Boeing Co BA
Q4 2009 Earnings Call Transcript

Transcript Call Date 01/27/2010

Operator: Good day, everyone, and welcome to the Boeing Company’s Fourth Quarter and Full Year 2009 Earnings Conference Call. Today’s call is being recorded. The management discussion and slide presentation plus the analyst and media question-and-answer sessions are being broadcast live over the Internet.

At this time for opening remarks and introductions, I’m turning over the call to Ms. Diana Sands, Vice President of Investor Relations for the Boeing Company. Ms. Sands, please go ahead.

Diana Sands - IR: Thank you and good morning. Welcome to Boeing’s fourth quarter and full year 2009 earnings call. I am Diana Sands, and with me today are Jim McNerney, Boeing’s Chairman, President and Chief Executive Officer; and James Bell, Boeing’s Corporate President and Chief Financial Officer. After comments by Jim and James, we’ll take your questions.

In fairness to others on the call, we do ask that you limit yourself to one question please. As always, we have provided detailed financial information in our press release issued earlier today, and as a reminder, you can follow today’s broadcast and slide presentation through our website, at

Before we begin, I need to remind you that any projections and goals we may include in our discussions this morning are likely to involve risks, which are detailed in our news release, in our various SEC filings and in the forward-looking disclosures at the end of this Web presentation.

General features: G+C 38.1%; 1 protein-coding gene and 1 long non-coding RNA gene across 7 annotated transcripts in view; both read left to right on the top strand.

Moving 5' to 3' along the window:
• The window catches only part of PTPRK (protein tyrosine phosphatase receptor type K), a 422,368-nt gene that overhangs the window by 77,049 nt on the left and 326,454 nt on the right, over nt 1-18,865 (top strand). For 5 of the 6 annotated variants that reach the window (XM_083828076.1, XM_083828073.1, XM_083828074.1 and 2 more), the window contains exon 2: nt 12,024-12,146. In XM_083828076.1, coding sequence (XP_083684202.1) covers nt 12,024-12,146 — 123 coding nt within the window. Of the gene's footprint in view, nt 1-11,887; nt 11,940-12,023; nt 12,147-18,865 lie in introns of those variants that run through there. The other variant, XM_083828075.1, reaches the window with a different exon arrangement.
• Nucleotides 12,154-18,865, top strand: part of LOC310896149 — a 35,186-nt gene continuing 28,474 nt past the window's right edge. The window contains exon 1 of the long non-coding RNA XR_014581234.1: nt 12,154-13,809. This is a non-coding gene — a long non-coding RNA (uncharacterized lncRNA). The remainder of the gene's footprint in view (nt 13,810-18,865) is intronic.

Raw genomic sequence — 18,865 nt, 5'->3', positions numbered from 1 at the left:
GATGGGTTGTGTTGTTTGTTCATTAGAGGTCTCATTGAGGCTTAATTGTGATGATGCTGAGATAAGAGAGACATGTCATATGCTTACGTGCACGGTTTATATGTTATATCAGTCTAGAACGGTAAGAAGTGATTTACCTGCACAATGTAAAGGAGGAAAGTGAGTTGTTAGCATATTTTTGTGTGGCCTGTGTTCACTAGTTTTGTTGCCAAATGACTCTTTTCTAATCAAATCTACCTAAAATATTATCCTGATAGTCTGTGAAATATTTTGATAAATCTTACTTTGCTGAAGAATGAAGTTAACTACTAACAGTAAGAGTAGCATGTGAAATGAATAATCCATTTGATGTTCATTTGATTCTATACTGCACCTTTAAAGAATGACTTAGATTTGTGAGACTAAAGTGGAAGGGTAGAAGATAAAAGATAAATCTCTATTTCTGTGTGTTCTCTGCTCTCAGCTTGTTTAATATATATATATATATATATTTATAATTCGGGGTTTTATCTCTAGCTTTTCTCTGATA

Now, I’ll turn the call over to Jim McNerney.

W. James McNerney, Jr. - Chairman, President and CEO: Thank you, Diana, and good morning. Let me start today with a discussion of our 2009 performance and the evolving business environment. After that, James will walk you through our results and outlook, and then we’d be glad to take your questions.

Starting with slide 2, 2009 was a challenging year for our Company, but in the end, it was a year of significant achievement and one that we exited with momentum in our favor. We confronted an unprecedented market environment with the global recession affecting our commercial business in the form of reduced orders, softening services revenues, lower delivery price escalation forecasts and our decision to reduce 777 production rates. At the same time, the U.S. Defense Department and other agencies began reevaluating their key priorities amid significant budget pressures, which has impacted some of our defense programs, most notably in the areas of Army modernization and missile defense.

Despite these business environment pressures and development program challenges that I’ll speak to in a moment, our fundamental core operating engine continued to perform well. We delivered record revenue for the year in both our Commercial Airplanes and the Defense, Space & Security businesses, while production programs like the 737, 777 and our portfolio of military aircraft delivered strong earnings.

Our Defense Services business earned double-digit margins and grew its top line 18%, of which 16% was organic growth. Our Commercial Services business also maintained strong double-digit margins even as it experienced marketplace realities that brought revenue down 6%. Our combined services business generated more than $13 billion of revenue in 2009 and this continues to be an area we are intent on growing and leveraging across the Company.

Our cash performance was outstanding, given both market and development program pressures during the year. Disciplined cash management across all areas of the Company paid off as we generated $5.6 billion in operating cash flow, while at the same time made significant 787 investments in both R&D and inventory.